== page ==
Pat writes seven out of the ten songs, Brad the other three. On eight out of the ten they play as a duo and on the other two - "Ring of Life" (a real swinger, with Pat on guitar synth) and "Say The Brother's Name", they form a quartet with Larry Grenadier on bass and Jeff Ballard on drums. (Grenadier and Ballard formed the trio with Mehldau on last year's "Day Is Done".)

Each song is a delight and it's really interesting to see how the two almost seem to articulate their mutual respect for each other in the playing. No one tries to outplay the other and I almost get the sense that they support each other through their respective solos.
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Most Recent Customer Reviews
1.0 out of 5 stars What happened to the greatest fusion guitarist?
I feel terrible! here I am knocking one of my favorite musicians from the 80s and 90s next to one of the best up and coming pianists of the teens. Read more
Published 10 months ago by Martin G. Finney
5.0 out of 5 stars Contemporary Masters
This is as good as it gets as we begin the XXI Century. Two masters sharing space, time, light, joy, sorrow, life and death. It had to happen. Read more
Published on August 5, 2010 by Gerardo Martinez Casas
5.0 out of 5 stars The greatest of jazz collaborations
Two masters making masterful music, the greatest of jazz collaborations. This album may be slightly better than the "grey" M+M disk. I love them both ... Read more
Published on November 7, 2009 by Robert C. Miller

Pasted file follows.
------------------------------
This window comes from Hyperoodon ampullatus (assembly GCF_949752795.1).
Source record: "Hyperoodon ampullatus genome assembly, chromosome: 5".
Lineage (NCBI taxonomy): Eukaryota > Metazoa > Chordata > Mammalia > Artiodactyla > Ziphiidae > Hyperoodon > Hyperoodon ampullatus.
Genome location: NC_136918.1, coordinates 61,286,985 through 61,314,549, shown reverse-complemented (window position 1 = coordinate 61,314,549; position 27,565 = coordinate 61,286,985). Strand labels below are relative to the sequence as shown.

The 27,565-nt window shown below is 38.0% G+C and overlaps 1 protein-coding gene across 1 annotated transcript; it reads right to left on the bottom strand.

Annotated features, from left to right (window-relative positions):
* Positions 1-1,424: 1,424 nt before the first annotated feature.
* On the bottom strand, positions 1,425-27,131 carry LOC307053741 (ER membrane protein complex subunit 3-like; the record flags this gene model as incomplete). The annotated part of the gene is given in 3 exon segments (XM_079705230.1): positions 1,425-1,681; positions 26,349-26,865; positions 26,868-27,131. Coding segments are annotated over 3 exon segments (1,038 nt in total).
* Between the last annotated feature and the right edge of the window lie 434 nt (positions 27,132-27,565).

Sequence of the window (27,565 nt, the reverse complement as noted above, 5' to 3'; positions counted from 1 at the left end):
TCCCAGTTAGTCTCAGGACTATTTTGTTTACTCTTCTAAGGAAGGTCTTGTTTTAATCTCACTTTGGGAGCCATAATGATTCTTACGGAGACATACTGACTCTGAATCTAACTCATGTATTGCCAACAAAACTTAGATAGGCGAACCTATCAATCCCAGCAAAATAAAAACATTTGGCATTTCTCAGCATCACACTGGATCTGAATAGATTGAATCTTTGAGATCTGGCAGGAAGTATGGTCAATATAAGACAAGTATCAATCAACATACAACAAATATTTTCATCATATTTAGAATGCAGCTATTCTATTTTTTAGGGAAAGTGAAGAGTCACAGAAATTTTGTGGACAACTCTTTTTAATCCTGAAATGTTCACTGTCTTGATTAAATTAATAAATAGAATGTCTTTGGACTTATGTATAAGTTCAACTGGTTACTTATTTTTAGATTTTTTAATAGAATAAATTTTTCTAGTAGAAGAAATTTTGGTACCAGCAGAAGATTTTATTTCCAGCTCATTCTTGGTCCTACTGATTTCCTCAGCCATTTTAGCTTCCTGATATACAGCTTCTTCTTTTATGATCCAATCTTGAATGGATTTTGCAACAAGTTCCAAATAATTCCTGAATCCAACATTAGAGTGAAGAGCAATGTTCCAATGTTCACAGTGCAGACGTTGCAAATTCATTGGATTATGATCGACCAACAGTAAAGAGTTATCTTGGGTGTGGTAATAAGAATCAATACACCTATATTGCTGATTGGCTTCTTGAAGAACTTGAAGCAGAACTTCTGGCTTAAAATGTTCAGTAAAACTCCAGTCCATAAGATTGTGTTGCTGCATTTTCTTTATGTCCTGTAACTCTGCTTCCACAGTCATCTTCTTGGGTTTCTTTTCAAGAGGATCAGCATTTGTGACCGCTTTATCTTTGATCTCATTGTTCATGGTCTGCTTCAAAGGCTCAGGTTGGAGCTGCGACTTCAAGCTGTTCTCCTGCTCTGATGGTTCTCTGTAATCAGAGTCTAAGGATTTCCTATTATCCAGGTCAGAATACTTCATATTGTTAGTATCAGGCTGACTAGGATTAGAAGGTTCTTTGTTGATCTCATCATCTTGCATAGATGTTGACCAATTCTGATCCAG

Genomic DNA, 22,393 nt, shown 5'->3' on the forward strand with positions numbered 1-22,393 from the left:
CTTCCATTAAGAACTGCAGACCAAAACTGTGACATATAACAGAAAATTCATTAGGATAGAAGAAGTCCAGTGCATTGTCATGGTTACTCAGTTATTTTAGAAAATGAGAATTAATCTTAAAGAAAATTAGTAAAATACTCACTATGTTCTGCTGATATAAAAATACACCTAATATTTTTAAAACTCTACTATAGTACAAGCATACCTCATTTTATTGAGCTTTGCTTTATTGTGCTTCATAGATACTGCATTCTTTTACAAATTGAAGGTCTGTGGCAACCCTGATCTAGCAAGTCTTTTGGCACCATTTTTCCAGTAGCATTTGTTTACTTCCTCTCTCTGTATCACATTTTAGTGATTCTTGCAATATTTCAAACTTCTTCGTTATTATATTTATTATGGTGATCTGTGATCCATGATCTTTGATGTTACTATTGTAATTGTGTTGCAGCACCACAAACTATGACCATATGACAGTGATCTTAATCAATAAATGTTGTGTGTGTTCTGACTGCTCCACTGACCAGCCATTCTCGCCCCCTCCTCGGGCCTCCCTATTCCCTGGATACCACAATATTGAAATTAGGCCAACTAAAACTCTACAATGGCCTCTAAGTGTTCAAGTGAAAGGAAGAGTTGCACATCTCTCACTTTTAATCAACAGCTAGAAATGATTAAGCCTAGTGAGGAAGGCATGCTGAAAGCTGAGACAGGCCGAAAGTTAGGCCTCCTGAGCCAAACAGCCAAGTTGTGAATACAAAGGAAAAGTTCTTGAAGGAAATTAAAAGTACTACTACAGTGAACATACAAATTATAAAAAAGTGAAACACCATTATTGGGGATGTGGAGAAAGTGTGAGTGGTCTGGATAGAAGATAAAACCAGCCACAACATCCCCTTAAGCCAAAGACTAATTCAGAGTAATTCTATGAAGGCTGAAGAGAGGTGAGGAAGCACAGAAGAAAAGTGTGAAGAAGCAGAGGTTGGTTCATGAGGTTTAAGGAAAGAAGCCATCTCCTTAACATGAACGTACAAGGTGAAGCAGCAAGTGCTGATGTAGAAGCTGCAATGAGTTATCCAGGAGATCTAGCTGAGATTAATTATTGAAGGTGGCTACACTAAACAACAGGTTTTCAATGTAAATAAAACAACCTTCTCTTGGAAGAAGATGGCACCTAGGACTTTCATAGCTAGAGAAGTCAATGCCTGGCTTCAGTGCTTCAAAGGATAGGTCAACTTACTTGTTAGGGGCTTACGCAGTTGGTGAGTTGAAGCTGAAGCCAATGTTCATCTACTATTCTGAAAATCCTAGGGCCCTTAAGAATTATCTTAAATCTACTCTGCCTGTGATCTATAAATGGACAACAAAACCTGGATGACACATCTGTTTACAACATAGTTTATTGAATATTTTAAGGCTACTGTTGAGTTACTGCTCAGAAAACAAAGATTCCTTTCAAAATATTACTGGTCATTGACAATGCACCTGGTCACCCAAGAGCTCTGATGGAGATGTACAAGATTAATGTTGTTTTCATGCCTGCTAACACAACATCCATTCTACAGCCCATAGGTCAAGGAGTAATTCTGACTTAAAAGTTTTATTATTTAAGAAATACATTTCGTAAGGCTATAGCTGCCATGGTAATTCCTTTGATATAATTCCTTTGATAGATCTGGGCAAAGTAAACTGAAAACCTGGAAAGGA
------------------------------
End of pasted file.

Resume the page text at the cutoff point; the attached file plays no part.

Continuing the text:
5.0 out of 5 stars Outstanding
This is a very organic album, but within a structure. My first impression is that Mehldau reigns in Metheny's sensibilities, which can vary strong to flighty. Read more
Published on July 17, 2009 by EugeSchu
3.0 out of 5 stars Impressive pairing still lacks backbone
3 1/2

Metheny/Mehldau is symptomatic of when many of a genre's finest players get together and try to have a session under one unified vision. Read more
Published on December 5, 2008 by IRate
2.0 out of 5 stars "Have a seat. The doctor/dentist will be with you in a moment..."
I like Brad Mehldau. I really do. And I kind of like Pat Metheny. But I have never been a big huge fan of jazz guitar, and unfortunatley, that's what Pat plays. Read more
Published on March 19, 2008 by Eric C. Sedensky
3.0 out of 5 stars Over-busy
Hmmm....I dunno about this one. True, it does sound like the classic Jim Hall/Bill Evans disc, as some point out. Read more
Published on October 27, 2007 by Bradley F. Smith
1.0 out of 5 stars CD is incompatible with iTunes - caveat emptor
As this CD has some trick that makes it impossible for a PC CD reader to work, it has been impossible to load this CD into my iTunes. Read more
Published on October 15, 2007 by LE
5.0 out of 5 stars EXCELENT
Is an incredible cd, I recomend 100% that you must have this one in your collection
Published on July 5, 2007 by Adalberto Herrera Najera
4.0 out of 5 stars Great very relaxing
This CD is very good and is one of the most relaxing albums I have every heard.
Published on June 9, 2007 by GG
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Topic From this Discussion
Fix spelling error in editorial review
Actually, twice.
Sep 9, 2006 by a music fan |  See all 3 posts